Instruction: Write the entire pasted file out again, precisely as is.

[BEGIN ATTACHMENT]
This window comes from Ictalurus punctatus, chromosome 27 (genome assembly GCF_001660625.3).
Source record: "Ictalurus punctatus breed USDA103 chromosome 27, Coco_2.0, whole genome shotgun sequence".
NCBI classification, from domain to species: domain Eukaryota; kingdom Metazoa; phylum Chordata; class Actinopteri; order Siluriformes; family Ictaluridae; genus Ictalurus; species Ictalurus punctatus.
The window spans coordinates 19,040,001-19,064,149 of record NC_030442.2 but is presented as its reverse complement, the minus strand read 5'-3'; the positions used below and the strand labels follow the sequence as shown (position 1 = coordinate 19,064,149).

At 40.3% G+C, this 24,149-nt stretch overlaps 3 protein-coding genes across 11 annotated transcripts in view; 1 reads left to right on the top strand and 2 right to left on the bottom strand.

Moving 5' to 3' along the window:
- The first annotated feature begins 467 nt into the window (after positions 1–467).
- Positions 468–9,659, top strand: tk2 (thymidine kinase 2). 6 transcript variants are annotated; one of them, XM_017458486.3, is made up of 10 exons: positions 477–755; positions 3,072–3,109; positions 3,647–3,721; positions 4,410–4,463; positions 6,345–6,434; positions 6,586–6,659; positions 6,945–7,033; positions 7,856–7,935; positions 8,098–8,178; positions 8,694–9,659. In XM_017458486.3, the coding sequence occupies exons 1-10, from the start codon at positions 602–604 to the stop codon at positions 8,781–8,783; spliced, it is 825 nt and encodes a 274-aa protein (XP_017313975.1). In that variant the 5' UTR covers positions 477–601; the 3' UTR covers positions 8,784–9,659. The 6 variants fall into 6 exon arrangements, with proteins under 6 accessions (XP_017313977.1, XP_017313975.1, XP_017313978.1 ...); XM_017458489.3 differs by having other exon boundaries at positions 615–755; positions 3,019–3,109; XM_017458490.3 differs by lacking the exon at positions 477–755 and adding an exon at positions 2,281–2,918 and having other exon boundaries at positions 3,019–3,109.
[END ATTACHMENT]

This window comes from Ictalurus punctatus, chromosome 27 (genome assembly GCF_001660625.3).
Source record: "Ictalurus punctatus breed USDA103 chromosome 27, Coco_2.0, whole genome shotgun sequence".
NCBI classification, from domain to species: domain Eukaryota; kingdom Metazoa; phylum Chordata; class Actinopteri; order Siluriformes; family Ictaluridae; genus Ictalurus; species Ictalurus punctatus.
The window spans coordinates 19,040,001-19,064,149 of record NC_030442.2 but is presented as its reverse complement, the minus strand read 5'-3'; the positions used below and the strand labels follow the sequence as shown (position 1 = coordinate 19,064,149).

At 40.3% G+C, this 24,149-nt stretch overlaps 3 protein-coding genes across 11 annotated transcripts in view; 1 reads left to right on the top strand and 2 right to left on the bottom strand.

Moving 5' to 3' along the window:
- The first annotated feature begins 467 nt into the window (after positions 1–467).
- Positions 468–9,659, top strand: tk2 (thymidine kinase 2). 6 transcript variants are annotated; one of them, XM_017458486.3, is made up of 10 exons: positions 477–755; positions 3,072–3,109; positions 3,647–3,721; positions 4,410–4,463; positions 6,345–6,434; positions 6,586–6,659; positions 6,945–7,033; positions 7,856–7,935; positions 8,098–8,178; positions 8,694–9,659. In XM_017458486.3, the coding sequence occupies exons 1-10, from the start codon at positions 602–604 to the stop codon at positions 8,781–8,783; spliced, it is 825 nt and encodes a 274-aa protein (XP_017313975.1). In that variant the 5' UTR covers positions 477–601; the 3' UTR covers positions 8,784–9,659. The 6 variants fall into 6 exon arrangements, with proteins under 6 accessions (XP_017313977.1, XP_017313975.1, XP_017313978.1 ...); XM_017458489.3 differs by having other exon boundaries at positions 615–755; positions 3,019–3,109; XM_017458490.3 differs by lacking the exon at positions 477–755 and adding an exon at positions 2,281–2,918 and having other exon boundaries at positions 3,019–3,109.